• No evidence of water damage to the above floor
      • The sump pump operates properly

      3. The Attic

      • No evidence of staining from the roof
      • The structure shows no damage or decay
      • Adequate ventilation through soffit vents and end louvers
      • Insulation is sufficient and installed properly
      • Electrical splices are contained

      4. The Bathroom

      • The visible plumbing under the sink is in good condition and shows no signs of water damage
      • Adequate water pressure for hot and cold water at all fixtures
      • The tub, shower, and sinks drain smoothly
      • The toilet flushes and fills properly
      • The toilet is stable, with no rocking or stains at its base
      • No evidence of leaking around the base of the tub or shower

      5. The Kitchen

      • The visible plumbing under the sink is in good condition and shows no signs of water damage
      • Working exhaust fan vents to outside
      • Garbage disposal is operational
      • Water flow to sink is adequate and drains properly
      • Built-in appliances operate properly

      6. Electrical Systems and Heating & Cooling

      • The wiring is in good condition
      • The service panel has a normal capacity with cables attached correctly
      • Cables are secured and protected
      • No exposed electrical splices
      • No gas odor
      • Air conditioning and heating operate well
      • Air filters are clean
      • Flues have no open seams and slow up to chimney connection
      • The cooling unit has no visible rust

      7. Plumbing & Water Systems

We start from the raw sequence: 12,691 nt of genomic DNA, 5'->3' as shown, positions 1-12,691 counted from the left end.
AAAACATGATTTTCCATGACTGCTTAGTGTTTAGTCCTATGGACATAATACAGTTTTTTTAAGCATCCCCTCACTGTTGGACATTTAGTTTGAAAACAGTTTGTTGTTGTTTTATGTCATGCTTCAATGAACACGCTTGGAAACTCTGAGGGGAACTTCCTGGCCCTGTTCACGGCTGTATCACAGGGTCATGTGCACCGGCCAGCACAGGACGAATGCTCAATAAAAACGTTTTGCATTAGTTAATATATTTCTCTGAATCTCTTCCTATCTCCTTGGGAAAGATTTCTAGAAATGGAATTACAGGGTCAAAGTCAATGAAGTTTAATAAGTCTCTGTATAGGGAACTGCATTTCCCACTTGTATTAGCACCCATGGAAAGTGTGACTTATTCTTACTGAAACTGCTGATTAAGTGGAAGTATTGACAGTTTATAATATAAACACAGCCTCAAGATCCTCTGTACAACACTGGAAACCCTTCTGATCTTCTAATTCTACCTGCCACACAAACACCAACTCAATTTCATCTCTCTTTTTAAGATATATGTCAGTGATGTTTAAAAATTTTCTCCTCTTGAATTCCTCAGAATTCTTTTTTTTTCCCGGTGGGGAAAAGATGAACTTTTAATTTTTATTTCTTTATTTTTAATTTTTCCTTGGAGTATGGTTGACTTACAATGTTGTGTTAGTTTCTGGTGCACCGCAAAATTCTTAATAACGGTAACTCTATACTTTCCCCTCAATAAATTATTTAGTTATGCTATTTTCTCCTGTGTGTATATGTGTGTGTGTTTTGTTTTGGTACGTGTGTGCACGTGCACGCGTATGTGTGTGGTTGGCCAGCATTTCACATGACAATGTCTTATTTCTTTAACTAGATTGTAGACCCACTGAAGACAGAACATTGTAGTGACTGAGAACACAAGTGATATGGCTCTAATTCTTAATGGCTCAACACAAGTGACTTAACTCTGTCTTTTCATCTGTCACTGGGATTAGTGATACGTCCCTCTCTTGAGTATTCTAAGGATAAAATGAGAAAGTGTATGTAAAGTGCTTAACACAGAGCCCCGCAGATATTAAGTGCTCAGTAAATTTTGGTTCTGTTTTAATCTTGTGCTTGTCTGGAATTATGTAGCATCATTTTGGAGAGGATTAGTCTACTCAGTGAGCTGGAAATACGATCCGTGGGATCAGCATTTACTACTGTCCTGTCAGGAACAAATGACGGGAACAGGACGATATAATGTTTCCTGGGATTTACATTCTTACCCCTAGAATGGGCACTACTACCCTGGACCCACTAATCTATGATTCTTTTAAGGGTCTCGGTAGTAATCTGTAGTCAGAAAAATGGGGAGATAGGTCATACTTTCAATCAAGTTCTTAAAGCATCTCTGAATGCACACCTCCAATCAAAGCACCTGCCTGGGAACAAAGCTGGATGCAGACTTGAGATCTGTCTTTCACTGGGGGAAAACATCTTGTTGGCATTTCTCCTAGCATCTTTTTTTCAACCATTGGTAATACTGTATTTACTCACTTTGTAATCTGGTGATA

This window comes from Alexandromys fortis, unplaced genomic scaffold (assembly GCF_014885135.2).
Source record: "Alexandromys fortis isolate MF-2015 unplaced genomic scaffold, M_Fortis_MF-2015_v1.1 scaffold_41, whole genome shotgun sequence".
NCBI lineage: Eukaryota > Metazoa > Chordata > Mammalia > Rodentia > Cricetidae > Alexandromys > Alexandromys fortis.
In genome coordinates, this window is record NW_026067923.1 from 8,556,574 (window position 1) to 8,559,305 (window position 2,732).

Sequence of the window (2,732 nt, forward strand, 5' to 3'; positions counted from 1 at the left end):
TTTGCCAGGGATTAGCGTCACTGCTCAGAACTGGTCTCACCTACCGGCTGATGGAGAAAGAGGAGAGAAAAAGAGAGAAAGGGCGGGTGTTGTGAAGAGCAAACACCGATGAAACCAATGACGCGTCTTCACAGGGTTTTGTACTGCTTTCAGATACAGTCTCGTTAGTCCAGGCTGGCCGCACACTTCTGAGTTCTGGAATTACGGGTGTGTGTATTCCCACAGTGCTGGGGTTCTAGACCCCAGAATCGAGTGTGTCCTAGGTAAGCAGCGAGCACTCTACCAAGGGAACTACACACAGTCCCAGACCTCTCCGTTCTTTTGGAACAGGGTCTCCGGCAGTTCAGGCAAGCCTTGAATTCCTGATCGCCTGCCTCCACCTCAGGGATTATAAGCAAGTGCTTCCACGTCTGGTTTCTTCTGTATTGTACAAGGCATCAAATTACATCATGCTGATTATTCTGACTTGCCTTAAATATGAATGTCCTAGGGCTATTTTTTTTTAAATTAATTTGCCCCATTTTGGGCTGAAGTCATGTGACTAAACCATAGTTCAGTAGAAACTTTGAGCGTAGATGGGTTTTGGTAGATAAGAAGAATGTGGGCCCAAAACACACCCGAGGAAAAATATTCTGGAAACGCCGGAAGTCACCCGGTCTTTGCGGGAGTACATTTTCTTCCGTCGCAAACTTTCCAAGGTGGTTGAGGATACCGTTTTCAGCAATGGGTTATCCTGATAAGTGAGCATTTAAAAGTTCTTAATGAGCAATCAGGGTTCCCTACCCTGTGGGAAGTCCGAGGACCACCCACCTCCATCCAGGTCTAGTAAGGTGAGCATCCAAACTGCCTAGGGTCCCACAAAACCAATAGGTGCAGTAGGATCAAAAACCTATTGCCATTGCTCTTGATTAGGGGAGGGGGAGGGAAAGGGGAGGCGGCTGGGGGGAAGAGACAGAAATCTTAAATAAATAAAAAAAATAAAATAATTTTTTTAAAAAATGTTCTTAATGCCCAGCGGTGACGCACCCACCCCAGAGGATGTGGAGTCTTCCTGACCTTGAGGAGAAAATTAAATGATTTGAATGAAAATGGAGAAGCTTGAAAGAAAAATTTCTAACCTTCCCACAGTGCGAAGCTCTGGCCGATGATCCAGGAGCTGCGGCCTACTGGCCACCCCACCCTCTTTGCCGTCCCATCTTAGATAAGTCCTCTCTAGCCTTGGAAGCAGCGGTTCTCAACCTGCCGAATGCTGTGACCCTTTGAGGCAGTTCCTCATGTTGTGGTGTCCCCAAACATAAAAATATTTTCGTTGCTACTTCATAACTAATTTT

• The visible pipes have no damage or evidence of leaks
      • The water heater shows no signs of rust
      • Water pressure falls within the accepted range
      • Hot water temperature does not exceed 125 degrees Fahrenheit

      The Seller's Disclosure Statement

      All of the information that the home inspector collects is written up in a home inspection report. In addition to this report, the home’s seller will draft a seller’s disclosure statement. This statement, along with the report, will help the potential buyer get the whole picture of what they’re buying.

      The seller’s disclosure statement outlines all the details or problems with the house that the seller knows about, potentially identified during preconstruction, that otherwise might not be obvious. Requirements for this document depend on local, state, or federal laws. It’s beneficial for sellers to draft an accurate statement because it can protect them from being sued by the buyers after the sale is complete.

      HOVER Can Streamline the Process

      Our technology makes it easy to assess the damage. Homeowners can use the HOVER app on their smartphone to take photos of their property. HOVER then uses those pictures to provide inspectors or insurance adjusters with highly accurate and detailed measurements and information. With the app’s precise property calculations, they’ll have exactly what they need to process claims and write reports almost instantly.